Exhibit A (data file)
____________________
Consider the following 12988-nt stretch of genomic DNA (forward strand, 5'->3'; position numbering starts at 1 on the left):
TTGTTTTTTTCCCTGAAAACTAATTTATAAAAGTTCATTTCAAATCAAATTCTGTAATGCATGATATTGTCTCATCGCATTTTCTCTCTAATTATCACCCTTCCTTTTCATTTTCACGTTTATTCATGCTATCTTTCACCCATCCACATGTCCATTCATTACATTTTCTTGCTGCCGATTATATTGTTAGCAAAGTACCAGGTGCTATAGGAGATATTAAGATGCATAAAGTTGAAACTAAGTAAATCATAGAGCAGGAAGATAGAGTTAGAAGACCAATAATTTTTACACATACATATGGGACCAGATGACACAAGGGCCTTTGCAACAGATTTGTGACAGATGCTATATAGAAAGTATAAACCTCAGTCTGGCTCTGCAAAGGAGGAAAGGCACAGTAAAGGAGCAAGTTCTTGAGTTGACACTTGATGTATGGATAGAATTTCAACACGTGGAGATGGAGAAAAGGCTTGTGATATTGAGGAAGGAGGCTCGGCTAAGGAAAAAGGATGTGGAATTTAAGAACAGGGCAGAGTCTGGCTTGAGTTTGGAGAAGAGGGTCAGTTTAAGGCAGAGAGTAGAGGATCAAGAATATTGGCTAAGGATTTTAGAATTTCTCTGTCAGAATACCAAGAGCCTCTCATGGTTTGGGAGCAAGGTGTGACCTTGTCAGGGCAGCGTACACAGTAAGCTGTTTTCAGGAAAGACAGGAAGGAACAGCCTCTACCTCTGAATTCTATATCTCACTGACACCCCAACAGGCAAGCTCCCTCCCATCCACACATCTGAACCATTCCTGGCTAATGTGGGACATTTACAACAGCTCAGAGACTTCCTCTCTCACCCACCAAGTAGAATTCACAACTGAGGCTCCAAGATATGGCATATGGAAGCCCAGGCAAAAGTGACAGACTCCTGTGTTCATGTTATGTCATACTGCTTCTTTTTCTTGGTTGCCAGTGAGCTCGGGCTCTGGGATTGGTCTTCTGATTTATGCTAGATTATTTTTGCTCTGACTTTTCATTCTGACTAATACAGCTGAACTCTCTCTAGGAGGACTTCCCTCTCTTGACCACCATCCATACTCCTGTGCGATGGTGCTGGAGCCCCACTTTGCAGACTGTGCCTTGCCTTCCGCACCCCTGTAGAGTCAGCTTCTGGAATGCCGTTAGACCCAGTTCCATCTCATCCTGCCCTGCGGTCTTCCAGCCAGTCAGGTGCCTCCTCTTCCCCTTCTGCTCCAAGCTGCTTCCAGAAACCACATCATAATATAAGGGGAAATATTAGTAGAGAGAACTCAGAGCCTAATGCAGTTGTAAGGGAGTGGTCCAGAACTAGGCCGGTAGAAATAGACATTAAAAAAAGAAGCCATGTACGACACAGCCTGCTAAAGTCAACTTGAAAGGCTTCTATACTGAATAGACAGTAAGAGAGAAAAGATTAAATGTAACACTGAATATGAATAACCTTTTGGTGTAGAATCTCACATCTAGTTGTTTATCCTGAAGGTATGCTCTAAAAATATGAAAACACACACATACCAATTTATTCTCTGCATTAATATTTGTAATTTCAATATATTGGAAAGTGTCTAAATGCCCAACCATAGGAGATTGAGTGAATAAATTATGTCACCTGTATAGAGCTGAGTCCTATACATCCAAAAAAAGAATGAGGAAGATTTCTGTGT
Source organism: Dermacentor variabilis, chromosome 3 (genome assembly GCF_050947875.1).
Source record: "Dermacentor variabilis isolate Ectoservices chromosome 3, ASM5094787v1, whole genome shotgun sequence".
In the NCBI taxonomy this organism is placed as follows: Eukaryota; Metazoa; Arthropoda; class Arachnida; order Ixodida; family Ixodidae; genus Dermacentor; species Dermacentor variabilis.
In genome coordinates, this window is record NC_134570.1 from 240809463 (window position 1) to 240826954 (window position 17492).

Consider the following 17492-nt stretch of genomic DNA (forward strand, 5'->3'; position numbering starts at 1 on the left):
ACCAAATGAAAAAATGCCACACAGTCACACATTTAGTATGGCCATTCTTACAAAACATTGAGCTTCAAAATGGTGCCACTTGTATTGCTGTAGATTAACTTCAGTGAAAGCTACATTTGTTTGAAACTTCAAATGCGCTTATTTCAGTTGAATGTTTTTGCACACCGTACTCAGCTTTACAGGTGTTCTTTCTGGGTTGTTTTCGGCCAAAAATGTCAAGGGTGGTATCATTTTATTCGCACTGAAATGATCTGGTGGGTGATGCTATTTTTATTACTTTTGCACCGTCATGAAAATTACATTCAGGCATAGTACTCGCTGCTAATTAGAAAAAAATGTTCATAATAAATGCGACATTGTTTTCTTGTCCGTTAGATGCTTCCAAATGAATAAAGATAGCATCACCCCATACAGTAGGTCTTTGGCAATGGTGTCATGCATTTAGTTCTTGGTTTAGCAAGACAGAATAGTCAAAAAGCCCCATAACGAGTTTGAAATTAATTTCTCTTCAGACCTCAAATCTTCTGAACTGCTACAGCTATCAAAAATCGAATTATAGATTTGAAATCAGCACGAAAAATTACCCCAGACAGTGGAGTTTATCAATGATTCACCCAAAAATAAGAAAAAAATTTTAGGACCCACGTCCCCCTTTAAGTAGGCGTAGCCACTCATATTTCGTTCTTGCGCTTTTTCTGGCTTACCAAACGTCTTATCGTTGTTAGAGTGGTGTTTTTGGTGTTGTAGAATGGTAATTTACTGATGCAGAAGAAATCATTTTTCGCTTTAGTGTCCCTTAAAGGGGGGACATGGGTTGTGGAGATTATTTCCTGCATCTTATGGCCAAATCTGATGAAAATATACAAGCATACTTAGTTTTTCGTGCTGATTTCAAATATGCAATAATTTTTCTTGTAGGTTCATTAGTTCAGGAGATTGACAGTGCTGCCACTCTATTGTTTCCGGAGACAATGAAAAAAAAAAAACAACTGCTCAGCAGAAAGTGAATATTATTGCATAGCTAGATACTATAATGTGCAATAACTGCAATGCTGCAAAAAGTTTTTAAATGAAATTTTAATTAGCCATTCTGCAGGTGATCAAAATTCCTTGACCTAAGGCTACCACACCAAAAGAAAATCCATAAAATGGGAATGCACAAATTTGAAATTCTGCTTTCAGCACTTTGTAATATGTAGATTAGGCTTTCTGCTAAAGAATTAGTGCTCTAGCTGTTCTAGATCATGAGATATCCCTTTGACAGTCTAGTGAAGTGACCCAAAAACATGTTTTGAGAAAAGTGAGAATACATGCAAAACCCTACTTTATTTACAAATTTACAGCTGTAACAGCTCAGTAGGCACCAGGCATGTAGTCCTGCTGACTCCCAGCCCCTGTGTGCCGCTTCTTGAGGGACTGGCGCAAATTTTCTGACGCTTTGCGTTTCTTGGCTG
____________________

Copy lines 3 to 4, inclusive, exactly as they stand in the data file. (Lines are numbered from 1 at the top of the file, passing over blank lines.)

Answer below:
Source organism: Dermacentor variabilis, chromosome 3 (genome assembly GCF_050947875.1).
Source record: "Dermacentor variabilis isolate Ectoservices chromosome 3, ASM5094787v1, whole genome shotgun sequence".